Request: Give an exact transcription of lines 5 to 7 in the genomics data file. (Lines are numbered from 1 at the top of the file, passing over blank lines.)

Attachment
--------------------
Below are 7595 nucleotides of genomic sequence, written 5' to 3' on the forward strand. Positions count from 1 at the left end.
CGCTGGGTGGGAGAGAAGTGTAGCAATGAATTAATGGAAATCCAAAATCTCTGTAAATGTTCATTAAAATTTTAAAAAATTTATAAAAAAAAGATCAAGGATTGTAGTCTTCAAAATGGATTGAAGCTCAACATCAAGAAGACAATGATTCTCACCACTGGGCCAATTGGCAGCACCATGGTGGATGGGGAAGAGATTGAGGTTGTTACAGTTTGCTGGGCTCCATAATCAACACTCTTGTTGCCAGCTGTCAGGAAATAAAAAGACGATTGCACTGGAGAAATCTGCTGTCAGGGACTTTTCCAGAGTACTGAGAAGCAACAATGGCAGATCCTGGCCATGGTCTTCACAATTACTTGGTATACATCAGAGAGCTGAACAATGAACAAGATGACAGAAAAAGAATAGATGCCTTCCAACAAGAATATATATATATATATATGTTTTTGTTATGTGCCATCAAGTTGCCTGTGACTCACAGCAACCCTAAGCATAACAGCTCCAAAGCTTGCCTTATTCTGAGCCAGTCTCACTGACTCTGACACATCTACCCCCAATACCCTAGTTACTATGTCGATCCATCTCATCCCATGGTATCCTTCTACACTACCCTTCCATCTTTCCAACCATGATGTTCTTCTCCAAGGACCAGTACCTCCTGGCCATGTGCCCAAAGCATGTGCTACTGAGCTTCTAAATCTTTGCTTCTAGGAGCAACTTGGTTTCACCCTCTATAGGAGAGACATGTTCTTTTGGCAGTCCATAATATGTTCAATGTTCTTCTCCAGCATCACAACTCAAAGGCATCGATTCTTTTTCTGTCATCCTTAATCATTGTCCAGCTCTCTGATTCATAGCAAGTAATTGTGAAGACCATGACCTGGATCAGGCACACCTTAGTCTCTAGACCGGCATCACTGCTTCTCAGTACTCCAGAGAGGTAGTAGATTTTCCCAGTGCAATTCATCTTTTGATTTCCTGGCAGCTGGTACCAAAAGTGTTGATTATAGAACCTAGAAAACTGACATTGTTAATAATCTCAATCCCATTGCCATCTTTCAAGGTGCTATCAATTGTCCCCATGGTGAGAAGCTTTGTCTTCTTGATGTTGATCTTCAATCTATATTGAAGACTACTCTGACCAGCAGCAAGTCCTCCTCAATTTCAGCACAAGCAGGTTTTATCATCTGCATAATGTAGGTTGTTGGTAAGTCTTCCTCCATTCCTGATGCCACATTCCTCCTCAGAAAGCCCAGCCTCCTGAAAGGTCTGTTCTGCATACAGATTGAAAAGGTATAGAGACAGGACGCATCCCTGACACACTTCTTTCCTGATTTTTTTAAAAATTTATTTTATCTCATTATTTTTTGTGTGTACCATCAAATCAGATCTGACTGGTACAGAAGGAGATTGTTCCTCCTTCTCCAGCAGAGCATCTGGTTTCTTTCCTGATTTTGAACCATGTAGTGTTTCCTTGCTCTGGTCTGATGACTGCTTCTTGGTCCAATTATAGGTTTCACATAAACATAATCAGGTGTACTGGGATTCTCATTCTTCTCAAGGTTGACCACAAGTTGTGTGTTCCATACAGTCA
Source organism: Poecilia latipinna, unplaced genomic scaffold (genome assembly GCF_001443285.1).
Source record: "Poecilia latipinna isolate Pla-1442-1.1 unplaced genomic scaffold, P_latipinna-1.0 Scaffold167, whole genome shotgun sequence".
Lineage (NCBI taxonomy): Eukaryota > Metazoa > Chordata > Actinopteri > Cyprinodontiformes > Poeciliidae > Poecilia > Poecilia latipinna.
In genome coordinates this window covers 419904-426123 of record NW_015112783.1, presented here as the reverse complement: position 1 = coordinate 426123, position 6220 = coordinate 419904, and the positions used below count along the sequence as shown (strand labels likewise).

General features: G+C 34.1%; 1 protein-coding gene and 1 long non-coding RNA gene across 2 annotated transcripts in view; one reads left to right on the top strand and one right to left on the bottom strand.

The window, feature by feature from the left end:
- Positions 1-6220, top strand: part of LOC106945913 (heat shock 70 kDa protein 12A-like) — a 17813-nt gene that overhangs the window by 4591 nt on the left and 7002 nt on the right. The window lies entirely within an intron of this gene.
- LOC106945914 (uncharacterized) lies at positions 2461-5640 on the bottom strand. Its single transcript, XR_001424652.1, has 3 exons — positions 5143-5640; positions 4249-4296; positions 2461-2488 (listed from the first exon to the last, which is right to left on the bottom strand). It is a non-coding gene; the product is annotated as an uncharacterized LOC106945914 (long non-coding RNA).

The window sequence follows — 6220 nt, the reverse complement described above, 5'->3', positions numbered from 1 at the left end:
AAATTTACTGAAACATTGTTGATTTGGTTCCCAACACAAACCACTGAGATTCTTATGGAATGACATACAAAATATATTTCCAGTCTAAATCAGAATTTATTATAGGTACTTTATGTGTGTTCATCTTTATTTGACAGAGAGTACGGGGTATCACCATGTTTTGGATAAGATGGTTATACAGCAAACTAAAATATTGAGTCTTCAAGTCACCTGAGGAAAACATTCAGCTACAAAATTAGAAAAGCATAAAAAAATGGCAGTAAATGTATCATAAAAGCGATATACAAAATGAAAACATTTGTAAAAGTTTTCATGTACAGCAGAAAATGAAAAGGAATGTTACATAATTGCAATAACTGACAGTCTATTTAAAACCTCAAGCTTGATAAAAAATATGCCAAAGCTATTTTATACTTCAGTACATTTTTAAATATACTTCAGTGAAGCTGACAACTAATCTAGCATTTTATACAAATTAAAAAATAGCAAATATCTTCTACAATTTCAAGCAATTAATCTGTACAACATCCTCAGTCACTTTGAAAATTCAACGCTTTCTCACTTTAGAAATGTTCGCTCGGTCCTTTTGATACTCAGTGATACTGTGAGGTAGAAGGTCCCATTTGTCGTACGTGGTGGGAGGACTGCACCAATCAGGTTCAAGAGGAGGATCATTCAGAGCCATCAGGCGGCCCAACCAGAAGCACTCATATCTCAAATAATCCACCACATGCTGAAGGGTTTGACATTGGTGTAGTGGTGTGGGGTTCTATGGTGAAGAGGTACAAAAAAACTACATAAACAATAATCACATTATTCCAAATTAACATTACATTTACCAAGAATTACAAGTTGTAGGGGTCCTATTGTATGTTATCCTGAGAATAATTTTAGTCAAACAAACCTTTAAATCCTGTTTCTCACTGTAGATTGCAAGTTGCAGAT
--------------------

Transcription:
Lineage (NCBI taxonomy): Eukaryota > Metazoa > Chordata > Actinopteri > Cyprinodontiformes > Poeciliidae > Poecilia > Poecilia latipinna.
In genome coordinates this window covers 419904-426123 of record NW_015112783.1, presented here as the reverse complement: position 1 = coordinate 426123, position 6220 = coordinate 419904, and the positions used below count along the sequence as shown (strand labels likewise).

General features: G+C 34.1%; 1 protein-coding gene and 1 long non-coding RNA gene across 2 annotated transcripts in view; one reads left to right on the top strand and one right to left on the bottom strand.